The world is an uncertain and sometimes scary place. This is especially true recently as we work through an unprecedented pandemic situation. The future, as we thought we knew it, has changed as people experience job and income loss in staggering numbers.
As this pandemic situation continues to evolve, it’s more important than ever that we try to focus on the positive things in our lives. By developing an attitude that projects thankfulness and appreciation, we as a society can help turn this tough time into a more positive imprint on our history.
I began a daily gratitude practice over a year ago, and I have to say it has altered my perspective and allowed me to view trying situations with a grateful heart. I am a huge proponent of doing what you can to create change in your little corner of the world. One of the most meaningful things you can do for yourself and the people in your circle right now is to bring positivity to your interactions. And one of the best ways I know how to do that is by developing an attitude of gratitude in day-to-day life.
What does it mean to be grateful?
Gratitude is the simple act of being thankful or appreciative. You can express gratitude towards people, situations, or physical things.
“Gratitude is the healthiest of all human emotions. The more you express gratitude for what you have, the more likely you will have even more to express gratitude for.”Zig Ziglar
What are the benefits of practicing gratitude?
Gratitude has numerous benefits, both physical and mental. An article in Psychology Today found that not only can a regular gratitude practice reduce envy and aggression, but it can also promote better sleep and greater mental strength. Positive Psychology pulled together many studies on gratitude showing benefits in areas ranging from emotional and physical to career and social.
With so many people currently struggling with job loss, the career benefits of gratitude are especially intriguing and encouraging. Not only can an attitude of gratitude allow us to more easily find meaning in our work (which is especially helpful if the work has changed in recent months), but it can also make us more patient and effective.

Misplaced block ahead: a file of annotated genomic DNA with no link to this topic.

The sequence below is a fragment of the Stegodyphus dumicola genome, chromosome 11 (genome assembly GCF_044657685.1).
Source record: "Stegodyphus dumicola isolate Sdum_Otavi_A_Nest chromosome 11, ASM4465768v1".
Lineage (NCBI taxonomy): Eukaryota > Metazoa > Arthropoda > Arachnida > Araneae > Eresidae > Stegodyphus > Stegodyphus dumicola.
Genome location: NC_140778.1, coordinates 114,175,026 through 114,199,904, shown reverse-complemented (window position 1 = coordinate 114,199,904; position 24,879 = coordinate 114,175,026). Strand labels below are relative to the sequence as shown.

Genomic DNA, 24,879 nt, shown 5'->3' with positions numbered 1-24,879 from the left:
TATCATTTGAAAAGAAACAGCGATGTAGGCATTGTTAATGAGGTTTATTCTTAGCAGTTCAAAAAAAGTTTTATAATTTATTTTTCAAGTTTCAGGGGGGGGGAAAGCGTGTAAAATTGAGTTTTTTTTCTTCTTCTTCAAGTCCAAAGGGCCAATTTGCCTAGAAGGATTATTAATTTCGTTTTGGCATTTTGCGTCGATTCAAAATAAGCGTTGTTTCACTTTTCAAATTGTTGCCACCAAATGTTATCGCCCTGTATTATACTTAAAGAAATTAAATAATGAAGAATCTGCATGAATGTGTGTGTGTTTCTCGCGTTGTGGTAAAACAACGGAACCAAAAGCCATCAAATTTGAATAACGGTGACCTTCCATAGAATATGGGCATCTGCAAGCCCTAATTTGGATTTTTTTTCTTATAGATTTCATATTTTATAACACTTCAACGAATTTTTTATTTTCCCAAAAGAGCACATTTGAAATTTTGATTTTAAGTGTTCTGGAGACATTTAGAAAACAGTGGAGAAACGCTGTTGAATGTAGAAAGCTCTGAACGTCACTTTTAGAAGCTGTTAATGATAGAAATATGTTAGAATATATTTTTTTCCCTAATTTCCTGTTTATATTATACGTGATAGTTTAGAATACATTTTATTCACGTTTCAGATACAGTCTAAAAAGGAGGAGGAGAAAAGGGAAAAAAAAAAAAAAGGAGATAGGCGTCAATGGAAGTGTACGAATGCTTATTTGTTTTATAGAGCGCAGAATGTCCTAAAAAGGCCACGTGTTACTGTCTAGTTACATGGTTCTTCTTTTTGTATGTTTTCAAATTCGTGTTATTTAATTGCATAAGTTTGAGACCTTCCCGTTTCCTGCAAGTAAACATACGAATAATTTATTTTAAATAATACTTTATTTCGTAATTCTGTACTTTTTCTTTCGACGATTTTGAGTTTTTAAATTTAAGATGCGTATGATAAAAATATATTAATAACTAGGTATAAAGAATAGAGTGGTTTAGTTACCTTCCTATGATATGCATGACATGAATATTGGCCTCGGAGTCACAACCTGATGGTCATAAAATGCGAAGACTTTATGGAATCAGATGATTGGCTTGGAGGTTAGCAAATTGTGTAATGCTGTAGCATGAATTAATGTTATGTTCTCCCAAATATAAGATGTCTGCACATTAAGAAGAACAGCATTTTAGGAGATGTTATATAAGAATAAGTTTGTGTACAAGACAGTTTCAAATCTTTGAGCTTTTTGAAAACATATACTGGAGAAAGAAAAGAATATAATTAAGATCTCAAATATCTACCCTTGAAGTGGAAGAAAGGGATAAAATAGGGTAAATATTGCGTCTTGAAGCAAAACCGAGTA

By practicing gratitude in your personal life, it naturally flows over the work/life boundary. In your work, it can present as increased appreciation and praise for co-workers. Heaven knows we could all do with a little more recognition at a time when companies are downsizing and relying on existing employees to pick up the slack.
Practicing gratitude seems like a simple thing. Can it really change my life?
In a word, absolutely. An attitude of gratitude is so incredibly simple to implement, which is one of the main things I love about it. But merely expressing more gratitude each day can change your entire outlook on life. The benefits of gratitude are so plentiful, and they extend past the moment in which you experience it.
According to an article on The Neuroscience of Gratitude, gratitude has positive impacts on mental health issues, including anxiety, stress, and depression. Research shows “at the neurochemical level, gratitude acts as a catalyst for neurotransmitters like serotonin, dopamine, and norepinephrine – the ones that manage our emotions, anxiety, and immediate stress responses.” By focusing on the positive, we can literally change the pathways in our brains. This, in turn, helps to make us feel more content and happier.
What are some ways to practice gratitude in daily life?
- Write down 3-5 things you’re grateful for each morning. This can be part of a journaling practice or something you do by itself. (I have gratitude as part of my journaling practice in my morning routine.) The words you write down can be as small as “the feeling of sunshine on my face,” “my husband thanking me for doing the laundry,” or “the dog not swimming in the pond across the street again.” The items you’re grateful for might also be a bit larger, like “being part of a community of like-minded people at my church,” “having enough money to not worry about feeding my family,” or “fate for bringing my husband and I together.”
- Thank someone. You can do this by sending a thank you note, a text, or get crazy and pick up the phone. Reaching out to someone to let them know you appreciate having them in your life will do wonders for you both.
- Speak what you’re grateful for into the world. Step outside and say what you’re thankful for out loud. Tell the Sun that you’re thankful for it shining. I guarantee you’ll start to smile. (It doesn’t matter if it’s because you’re laughing at yourself, it’s still a smile.)
- Seek to appreciate the little things. The old cliche, “stop and smell the roses,” has turned out to be more real than I ever could recognize as a child. Merely taking a step back from your day to realize something as small as the smell of a rose is a great way to begin to be appreciative of the things around you.
What can you find to be thankful for today? Take the next 30 seconds to sit still and think of three things in your life, big or small, that you appreciate. Do you have other ways to develop an attitude of gratitude? Tell me about it in the comments.